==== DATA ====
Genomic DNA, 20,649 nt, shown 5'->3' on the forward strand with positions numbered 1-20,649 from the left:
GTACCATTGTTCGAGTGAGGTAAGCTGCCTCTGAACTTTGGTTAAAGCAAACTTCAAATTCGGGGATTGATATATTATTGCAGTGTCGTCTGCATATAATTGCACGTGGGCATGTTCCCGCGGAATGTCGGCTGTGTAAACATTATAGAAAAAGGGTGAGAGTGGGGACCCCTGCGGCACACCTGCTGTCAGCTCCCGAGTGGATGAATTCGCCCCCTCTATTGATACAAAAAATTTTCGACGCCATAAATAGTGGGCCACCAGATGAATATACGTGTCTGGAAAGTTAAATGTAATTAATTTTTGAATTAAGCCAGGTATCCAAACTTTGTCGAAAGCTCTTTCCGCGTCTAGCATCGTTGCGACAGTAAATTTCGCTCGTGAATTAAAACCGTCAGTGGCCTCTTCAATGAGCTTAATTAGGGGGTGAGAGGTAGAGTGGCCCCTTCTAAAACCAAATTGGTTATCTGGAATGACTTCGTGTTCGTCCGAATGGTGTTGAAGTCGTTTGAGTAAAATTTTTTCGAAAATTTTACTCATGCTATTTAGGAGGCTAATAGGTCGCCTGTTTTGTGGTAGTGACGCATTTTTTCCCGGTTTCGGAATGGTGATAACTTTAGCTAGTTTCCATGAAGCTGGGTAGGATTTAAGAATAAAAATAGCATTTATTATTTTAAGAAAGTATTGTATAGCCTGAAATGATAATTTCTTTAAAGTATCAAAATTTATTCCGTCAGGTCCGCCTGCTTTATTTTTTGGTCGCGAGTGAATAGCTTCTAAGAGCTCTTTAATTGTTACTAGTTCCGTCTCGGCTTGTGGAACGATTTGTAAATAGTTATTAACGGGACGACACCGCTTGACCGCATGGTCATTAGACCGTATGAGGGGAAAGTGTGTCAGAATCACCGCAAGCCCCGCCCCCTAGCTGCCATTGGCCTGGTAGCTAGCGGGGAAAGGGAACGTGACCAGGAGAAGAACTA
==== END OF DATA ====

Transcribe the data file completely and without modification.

Genomic DNA, 20,649 nt, shown 5'->3' on the forward strand with positions numbered 1-20,649 from the left:
GTACCATTGTTCGAGTGAGGTAAGCTGCCTCTGAACTTTGGTTAAAGCAAACTTCAAATTCGGGGATTGATATATTATTGCAGTGTCGTCTGCATATAATTGCACGTGGGCATGTTCCCGCGGAATGTCGGCTGTGTAAACATTATAGAAAAAGGGTGAGAGTGGGGACCCCTGCGGCACACCTGCTGTCAGCTCCCGAGTGGATGAATTCGCCCCCTCTATTGATACAAAAAATTTTCGACGCCATAAATAGTGGGCCACCAGATGAATATACGTGTCTGGAAAGTTAAATGTAATTAATTTTTGAATTAAGCCAGGTATCCAAACTTTGTCGAAAGCTCTTTCCGCGTCTAGCATCGTTGCGACAGTAAATTTCGCTCGTGAATTAAAACCGTCAGTGGCCTCTTCAATGAGCTTAATTAGGGGGTGAGAGGTAGAGTGGCCCCTTCTAAAACCAAATTGGTTATCTGGAATGACTTCGTGTTCGTCCGAATGGTGTTGAAGTCGTTTGAGTAAAATTTTTTCGAAAATTTTACTCATGCTATTTAGGAGGCTAATAGGTCGCCTGTTTTGTGGTAGTGACGCATTTTTTCCCGGTTTCGGAATGGTGATAACTTTAGCTAGTTTCCATGAAGCTGGGTAGGATTTAAGAATAAAAATAGCATTTATTATTTTAAGAAAGTATTGTATAGCCTGAAATGATAATTTCTTTAAAGTATCAAAATTTATTCCGTCAGGTCCGCCTGCTTTATTTTTTGGTCGCGAGTGAATAGCTTCTAAGAGCTCTTTAATTGTTACTAGTTCCGTCTCGGCTTGTGGAACGATTTGTAAATAGTTATTAACGGGACGACACCGCTTGACCGCATGGTCATTAGACCGTATGAGGGGAAAGTGTGTCAGAATCACCGCAAGCCCCGCCCCCTAGCTGCCATTGGCCTGGTAGCTAGCGGGGAAAGGGAACGTGACCAGGAGAAGAACTA